Mar 15 2010
parent Walter Bright <newshound1 digitalmars.com> writes:
Max Samukha wrote:
 Here is a non-template implementation that should fix the problems (it 
 is a template but only formally):

Thanks, I've incorporated it.
Mar 15 2010
prev sibling parent reply Jason House <jason.james.house gmail.com> writes:
Philippe Sigaud Wrote:

 Today I think in templates (well, at least I try to...). So:
 
 1- thanks Walter for opening new vistas to me. Doing templated code in D is so
fun and powerful that you transformed forever the way I look at problems.
 2- Do other have a similar evolution? 

I started with a basic comfort with templates and generalizing code, but have taken things farther with D. I recently started ripping some templates out because my code was getting ugly. What I'm currently wishing for is templated modules... module foo(T,U,V); class bar // Implicit (T,U,V) { } module x; import foo!(T,U,V) bar b; // Not messier bar!(T,U,V) b It's a small bit of syntactic sugar, but for certain constructs, it can make a world of difference. I wonder if others would also want that.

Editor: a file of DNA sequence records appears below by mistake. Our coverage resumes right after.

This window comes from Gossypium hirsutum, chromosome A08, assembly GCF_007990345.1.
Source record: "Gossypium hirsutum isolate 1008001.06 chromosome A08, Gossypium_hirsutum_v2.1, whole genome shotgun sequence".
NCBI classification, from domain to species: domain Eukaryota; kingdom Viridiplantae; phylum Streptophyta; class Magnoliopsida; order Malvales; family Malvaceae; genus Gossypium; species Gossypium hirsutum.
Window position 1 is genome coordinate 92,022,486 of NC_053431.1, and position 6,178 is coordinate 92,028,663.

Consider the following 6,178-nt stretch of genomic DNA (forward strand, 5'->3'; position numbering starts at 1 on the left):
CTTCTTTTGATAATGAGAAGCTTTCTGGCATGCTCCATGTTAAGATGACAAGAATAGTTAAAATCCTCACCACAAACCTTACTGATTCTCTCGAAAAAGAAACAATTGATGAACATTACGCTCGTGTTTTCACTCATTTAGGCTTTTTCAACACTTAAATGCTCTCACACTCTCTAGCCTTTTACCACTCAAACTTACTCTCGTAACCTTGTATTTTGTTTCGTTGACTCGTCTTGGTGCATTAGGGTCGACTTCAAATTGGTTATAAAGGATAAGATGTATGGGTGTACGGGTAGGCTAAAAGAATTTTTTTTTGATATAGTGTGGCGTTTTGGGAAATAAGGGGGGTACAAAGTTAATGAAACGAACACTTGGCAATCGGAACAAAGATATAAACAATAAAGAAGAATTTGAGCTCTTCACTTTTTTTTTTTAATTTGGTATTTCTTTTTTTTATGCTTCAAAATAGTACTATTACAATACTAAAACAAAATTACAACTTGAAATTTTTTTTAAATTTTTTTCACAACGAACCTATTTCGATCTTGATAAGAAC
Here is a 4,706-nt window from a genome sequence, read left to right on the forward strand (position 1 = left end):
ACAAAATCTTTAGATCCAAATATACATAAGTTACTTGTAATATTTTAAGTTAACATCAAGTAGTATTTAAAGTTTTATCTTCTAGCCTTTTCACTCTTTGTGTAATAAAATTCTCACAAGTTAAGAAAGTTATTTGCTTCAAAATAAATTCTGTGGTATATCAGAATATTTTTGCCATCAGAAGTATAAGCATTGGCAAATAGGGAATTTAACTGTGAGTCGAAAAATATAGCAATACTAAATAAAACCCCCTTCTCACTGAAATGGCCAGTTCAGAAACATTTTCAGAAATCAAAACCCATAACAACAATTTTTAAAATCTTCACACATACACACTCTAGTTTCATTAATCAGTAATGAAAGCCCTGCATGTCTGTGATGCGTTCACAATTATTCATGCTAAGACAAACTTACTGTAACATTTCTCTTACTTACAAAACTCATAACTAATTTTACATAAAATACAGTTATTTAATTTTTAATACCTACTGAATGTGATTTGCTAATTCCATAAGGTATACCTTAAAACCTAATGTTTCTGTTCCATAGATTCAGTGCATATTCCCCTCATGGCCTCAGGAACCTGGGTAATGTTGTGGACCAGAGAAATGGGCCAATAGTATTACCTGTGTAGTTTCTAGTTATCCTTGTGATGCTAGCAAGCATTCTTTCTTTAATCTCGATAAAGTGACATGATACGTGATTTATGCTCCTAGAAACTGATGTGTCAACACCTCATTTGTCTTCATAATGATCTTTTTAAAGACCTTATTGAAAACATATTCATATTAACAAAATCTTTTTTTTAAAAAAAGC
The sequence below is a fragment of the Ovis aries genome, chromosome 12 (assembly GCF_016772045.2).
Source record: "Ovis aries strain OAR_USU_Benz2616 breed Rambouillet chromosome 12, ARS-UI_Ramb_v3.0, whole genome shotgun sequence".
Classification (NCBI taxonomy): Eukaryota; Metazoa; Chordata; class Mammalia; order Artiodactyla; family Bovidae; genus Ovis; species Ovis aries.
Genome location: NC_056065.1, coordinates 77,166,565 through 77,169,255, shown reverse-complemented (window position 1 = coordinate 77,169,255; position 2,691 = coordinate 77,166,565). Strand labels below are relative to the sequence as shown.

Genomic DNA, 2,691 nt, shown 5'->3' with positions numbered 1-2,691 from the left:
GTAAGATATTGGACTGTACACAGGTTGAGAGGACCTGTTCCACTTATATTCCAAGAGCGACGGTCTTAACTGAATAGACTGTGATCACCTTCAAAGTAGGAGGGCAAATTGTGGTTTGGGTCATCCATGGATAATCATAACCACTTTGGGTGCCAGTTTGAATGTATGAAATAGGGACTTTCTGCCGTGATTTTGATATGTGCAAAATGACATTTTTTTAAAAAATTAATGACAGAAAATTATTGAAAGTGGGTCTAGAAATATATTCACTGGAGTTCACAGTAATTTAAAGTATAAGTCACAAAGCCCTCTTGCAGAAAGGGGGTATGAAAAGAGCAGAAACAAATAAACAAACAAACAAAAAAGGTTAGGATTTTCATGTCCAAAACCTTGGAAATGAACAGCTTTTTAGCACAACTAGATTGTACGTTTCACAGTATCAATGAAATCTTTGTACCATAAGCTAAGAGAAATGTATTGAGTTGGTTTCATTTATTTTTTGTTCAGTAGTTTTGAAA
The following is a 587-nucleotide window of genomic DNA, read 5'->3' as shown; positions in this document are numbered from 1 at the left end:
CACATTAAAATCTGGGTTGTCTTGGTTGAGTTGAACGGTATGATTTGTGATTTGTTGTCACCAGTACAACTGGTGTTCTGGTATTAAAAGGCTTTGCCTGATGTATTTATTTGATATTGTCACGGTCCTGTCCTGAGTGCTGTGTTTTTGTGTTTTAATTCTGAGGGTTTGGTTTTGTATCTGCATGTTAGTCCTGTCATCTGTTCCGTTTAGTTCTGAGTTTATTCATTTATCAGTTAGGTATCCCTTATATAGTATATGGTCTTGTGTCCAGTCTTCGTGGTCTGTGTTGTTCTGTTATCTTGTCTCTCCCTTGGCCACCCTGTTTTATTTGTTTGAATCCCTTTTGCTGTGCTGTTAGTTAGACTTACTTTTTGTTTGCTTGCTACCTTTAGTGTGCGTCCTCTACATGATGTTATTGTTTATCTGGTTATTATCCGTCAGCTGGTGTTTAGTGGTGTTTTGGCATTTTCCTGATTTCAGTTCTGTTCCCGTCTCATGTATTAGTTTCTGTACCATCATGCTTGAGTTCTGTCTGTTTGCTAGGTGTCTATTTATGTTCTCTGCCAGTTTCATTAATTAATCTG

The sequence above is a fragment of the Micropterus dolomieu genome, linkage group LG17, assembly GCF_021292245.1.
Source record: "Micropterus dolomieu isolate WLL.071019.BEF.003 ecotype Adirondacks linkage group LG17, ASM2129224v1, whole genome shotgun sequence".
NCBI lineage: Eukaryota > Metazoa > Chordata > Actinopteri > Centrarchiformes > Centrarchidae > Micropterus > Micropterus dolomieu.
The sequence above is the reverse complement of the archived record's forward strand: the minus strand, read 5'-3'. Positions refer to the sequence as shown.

Mar 14 2010
parent Walter Bright <newshound1 digitalmars.com> writes:
Jason House wrote:
 Philippe Sigaud Wrote:
 
 Today I think in templates (well, at least I try to...). So:
 
 1- thanks Walter for opening new vistas to me. Doing templated code
 in D is so fun and powerful that you transformed forever the way I
 look at problems. 2- Do other have a similar evolution?

I started with a basic comfort with templates and generalizing code, but have taken things farther with D. I recently started ripping some templates out because my code was getting ugly. What I'm currently wishing for is templated modules... module foo(T,U,V); class bar // Implicit (T,U,V) { } module x; import foo!(T,U,V) bar b; // Not messier bar!(T,U,V) b It's a small bit of syntactic sugar, but for certain constructs, it can make a world of difference. I wonder if others would also want that.

module foo; template foo(T,U,V) { ... your module's declarations ... } should do it.
Mar 14 2010